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Thanks from Generation Y

It is...incredibly difficult to explain to most people why Howard Ashman meant so much to those of us who grew up in the 80s and 90s. Especially those of us who were raised entirely by Disney or Disney-like films.

For one thing, Howard brought to us something that most other films never had: the ability to recognize children as intelligent individuals, rather than belittling or looking down on us. For once, animated films weren't treated as just a children's plaything, but an extremely powerful tool that can be used to shape the goodness in a person's life. It's Howard's incredible storytelling abilities that allowed most of us to grow up hopeful and optimistic about the future. From Little Shop of Horror to even Aladdin, he was a man who was able to entertain and teach at the same time.

He was a man who truly understood the arts because he was so deeply involved in it. Unlike most people (myself included), Howard was able to articulate the passion of music or filmmaking or animation. He had a certain knack with words and used the power of words to create some of the most meaningful and genuinely touching lyrics of a whole generation's childhood.

We knew absolutely nothing about the world and might have become cynical and sardonic, due to the ever-changing nature of the world, were it not for Howard. He taught us that it was okay to be a little strange once in a while, that all people (even people like the Beast or Seymour) would eventually find love. That there's nothing wrong with wishing for just a little bit more, nothing bad about the unknown. We may be a quirky generation, but we're a benevolent one.

Like Roy Disney once said, Howard really is like a second Walt Disney.

You were very lucky to have known him, Ms. Ashman. From all of us Generation Y kids, I'd just like to say that were it not for this incredible man, we would not have turned out to be such caring and compassionate people.

Thank you.

Comments

  • This is just beautiful - beautifully written and a beautiful sentiment. I'll respond more later but I did want to thank you.
  • Definitely hit the nail on the head, OP. If you look at animation in general during the early 90s, there was a higher standard of quality even in television cartoons. My belief is people were so inspired by the music, story and characters in the Disney films that Howard Ashman worked on.
  • It's no problem, Sarah. I've been trying to find a way to give thanks to the things that shaped my childhood and this seemed like the ideal place for me to be at.
  • My thoughts almost exactly, but I think credit must be given to Howard (and Alan) for structuring the films as mini-musicals, using songs to develop songs and story points. I doubt so many young people would be interested in musical theater without these films. (Myself included)

    As much credit as I give Sondheim & Prince, Kander & Ebb, Bock & Harnick and Rodgers & Hammerstein for furthering and fueling my interest in the form, I can't forget Ashman & Menken. Those films were the first musicals I saw.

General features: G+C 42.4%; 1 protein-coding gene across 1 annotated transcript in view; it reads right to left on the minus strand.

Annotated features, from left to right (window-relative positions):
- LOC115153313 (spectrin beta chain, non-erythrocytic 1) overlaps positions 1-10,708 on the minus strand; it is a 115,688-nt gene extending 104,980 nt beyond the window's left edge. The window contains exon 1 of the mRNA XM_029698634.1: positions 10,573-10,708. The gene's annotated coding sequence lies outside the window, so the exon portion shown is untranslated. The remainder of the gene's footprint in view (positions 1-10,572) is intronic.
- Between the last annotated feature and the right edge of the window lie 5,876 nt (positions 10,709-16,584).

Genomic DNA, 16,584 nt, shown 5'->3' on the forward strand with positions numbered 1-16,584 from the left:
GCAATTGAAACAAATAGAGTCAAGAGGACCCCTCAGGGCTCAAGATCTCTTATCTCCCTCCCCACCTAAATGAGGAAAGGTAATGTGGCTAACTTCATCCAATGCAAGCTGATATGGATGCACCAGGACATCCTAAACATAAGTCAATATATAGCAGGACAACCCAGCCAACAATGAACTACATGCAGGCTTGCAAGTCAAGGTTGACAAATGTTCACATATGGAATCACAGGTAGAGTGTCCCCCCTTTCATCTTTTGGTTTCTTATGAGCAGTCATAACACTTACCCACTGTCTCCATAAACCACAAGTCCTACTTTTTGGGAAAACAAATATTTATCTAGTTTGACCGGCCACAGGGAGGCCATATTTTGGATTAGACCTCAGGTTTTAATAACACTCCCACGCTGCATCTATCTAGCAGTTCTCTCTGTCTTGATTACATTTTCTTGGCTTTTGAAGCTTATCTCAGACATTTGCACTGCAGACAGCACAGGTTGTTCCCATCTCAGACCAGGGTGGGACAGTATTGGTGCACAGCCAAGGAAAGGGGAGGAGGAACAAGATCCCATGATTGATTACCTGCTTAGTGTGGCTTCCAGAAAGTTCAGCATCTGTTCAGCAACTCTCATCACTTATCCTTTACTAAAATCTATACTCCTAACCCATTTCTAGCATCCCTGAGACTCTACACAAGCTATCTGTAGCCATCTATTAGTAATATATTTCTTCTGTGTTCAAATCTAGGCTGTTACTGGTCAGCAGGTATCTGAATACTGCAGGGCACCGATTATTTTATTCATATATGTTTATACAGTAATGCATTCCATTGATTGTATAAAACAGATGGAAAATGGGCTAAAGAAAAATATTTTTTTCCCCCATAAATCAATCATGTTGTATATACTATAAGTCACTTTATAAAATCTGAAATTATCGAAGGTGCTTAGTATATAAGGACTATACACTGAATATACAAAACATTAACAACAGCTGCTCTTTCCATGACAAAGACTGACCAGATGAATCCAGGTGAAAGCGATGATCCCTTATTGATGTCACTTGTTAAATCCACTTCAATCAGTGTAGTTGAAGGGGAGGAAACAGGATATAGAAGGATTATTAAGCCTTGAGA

• I don't think I could have said it any better myself! The first time I was on a stage outside of school theater I was 7 and I sang "Part of your world". I messed most of it up, but I cannot begin to describe the feeling it gave and stills gives me when I or anyone else brings life to Howard's words. I'm a mom now with a little girl who was my age when Little Mermaid was released. It breaks my heart but warms it when I hear my little mermaid try to sing! Howard's art opened my eyes to theater,as well as other issues and I still tear up reading the credits to Beauty and the Beast. Because those words for me are true: I am forever grateful.
  • edited August 2011
    HI Mermaidbeauty, If you haven't seen it, you might check out Jodi Benson's interview in the blog (I think it's part 2) where she talks about introducing her children to the concept that Mommy is Mermaid. Here's the link: http://howardashman.com/blog/talking-with-jodi-benson-part-two/
  • edited August 2011
    "He taught us that it was okay to be a little strange once in a while, that all people (even people like the Beast or Seymour) would eventually find love."

    Sorry to burst your bubble, but Seymour found true love by murdering his crush's boyfriend and getting her on the rebound. Sure, he originally only planned to save her from his clutches, and things got morally out of hand, but the point still stands.

    Yeah, I'm a jerk. :-P

    Nice post, though. I don't know how much Ashman was involved with The Little Mermaid, Beauty and the Beast, and Aladdin, but I love the songs he wrote for them.
  • While he was too ill at the end of his life to put his creative touch on the reworked Aladdin, he was executive producer of Mermaid and Beast, and contributed some lines of dialog for the former.
  • Beauty and the Beast definitely feels like an Ashman project, which is why it's one of my favorite movies of all time.

    I always use Beauty and the Beast as an example when trying to convince people that Little Shop of Horrors isn't just a silly musical where even the leading lady's death should be played for laughs and adding a happy ending makes no difference.
  • Thanks for that WizardVictor. Beautifully said.
  • Yeah, Seymour's a great character, but not really a good example of "all people will eventually find love". Unless you're referring to the penultimate line of Don't Feed The Plants. :P
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